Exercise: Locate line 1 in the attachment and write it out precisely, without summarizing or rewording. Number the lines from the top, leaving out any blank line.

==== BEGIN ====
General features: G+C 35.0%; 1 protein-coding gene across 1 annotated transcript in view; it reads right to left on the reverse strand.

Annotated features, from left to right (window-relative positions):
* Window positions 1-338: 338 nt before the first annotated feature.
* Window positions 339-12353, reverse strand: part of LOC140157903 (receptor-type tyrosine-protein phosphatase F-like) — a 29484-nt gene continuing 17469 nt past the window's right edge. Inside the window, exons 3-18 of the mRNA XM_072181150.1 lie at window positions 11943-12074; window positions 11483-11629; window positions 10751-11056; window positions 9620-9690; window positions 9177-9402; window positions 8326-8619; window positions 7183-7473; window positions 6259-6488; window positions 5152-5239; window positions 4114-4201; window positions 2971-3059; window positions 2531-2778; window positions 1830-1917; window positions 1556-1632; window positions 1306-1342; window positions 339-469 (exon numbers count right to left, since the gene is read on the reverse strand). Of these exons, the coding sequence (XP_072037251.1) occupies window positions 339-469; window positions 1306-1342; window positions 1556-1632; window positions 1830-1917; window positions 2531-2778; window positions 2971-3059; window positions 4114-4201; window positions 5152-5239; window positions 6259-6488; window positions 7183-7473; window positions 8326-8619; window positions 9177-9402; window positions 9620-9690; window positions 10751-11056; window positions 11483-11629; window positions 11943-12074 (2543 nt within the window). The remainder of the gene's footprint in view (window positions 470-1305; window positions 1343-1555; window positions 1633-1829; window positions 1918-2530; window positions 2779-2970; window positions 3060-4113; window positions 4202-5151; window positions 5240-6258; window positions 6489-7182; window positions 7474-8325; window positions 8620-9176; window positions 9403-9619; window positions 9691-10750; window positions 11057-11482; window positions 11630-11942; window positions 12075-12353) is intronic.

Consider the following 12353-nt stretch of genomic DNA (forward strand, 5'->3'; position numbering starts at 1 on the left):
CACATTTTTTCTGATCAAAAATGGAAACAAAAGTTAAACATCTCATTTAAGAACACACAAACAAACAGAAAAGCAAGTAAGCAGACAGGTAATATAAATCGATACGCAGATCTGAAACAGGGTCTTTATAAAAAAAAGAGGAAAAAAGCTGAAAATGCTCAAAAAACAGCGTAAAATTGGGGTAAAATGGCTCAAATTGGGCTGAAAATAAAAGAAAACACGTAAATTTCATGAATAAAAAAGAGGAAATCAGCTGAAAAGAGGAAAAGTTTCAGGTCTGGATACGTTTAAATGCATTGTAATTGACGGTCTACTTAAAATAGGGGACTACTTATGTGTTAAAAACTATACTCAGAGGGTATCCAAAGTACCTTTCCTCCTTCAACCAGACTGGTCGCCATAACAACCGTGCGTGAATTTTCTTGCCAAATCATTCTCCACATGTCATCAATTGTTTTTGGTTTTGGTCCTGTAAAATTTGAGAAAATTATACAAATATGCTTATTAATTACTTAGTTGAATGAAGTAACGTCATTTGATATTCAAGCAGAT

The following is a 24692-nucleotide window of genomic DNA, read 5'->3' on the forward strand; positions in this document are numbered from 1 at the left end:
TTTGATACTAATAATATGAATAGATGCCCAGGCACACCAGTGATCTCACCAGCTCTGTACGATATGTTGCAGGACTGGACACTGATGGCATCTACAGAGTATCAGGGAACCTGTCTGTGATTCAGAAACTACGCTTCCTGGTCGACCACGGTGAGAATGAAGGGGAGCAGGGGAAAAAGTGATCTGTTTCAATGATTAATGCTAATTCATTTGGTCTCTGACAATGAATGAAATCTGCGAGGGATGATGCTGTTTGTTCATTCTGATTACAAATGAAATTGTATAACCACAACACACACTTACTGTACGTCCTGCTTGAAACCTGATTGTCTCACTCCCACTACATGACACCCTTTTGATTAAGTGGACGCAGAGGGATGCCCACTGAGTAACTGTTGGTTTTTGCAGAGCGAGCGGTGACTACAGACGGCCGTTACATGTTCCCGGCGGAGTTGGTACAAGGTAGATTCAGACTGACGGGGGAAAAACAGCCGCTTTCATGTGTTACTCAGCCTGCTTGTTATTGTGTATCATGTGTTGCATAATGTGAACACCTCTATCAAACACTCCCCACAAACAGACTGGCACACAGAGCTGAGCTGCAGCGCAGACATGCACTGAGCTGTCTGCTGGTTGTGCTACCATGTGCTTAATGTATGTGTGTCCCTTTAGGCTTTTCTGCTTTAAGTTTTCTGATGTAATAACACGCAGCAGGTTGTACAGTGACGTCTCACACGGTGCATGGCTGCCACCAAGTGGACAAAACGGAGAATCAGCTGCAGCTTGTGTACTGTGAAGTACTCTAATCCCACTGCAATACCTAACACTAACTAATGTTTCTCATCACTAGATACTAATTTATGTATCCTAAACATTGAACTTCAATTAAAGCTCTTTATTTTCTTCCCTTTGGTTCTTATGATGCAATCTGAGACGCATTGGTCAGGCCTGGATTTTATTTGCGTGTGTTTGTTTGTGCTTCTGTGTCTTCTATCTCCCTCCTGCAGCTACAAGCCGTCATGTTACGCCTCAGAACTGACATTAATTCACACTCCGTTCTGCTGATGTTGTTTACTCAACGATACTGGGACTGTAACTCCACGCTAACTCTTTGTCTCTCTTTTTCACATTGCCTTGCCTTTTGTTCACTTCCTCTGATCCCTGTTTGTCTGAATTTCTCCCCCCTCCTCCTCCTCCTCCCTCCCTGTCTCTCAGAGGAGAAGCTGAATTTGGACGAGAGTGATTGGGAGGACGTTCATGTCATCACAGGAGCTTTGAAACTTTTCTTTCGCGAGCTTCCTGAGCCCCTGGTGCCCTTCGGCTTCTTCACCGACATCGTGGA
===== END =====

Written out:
General features: G+C 35.0%; 1 protein-coding gene across 1 annotated transcript in view; it reads right to left on the reverse strand.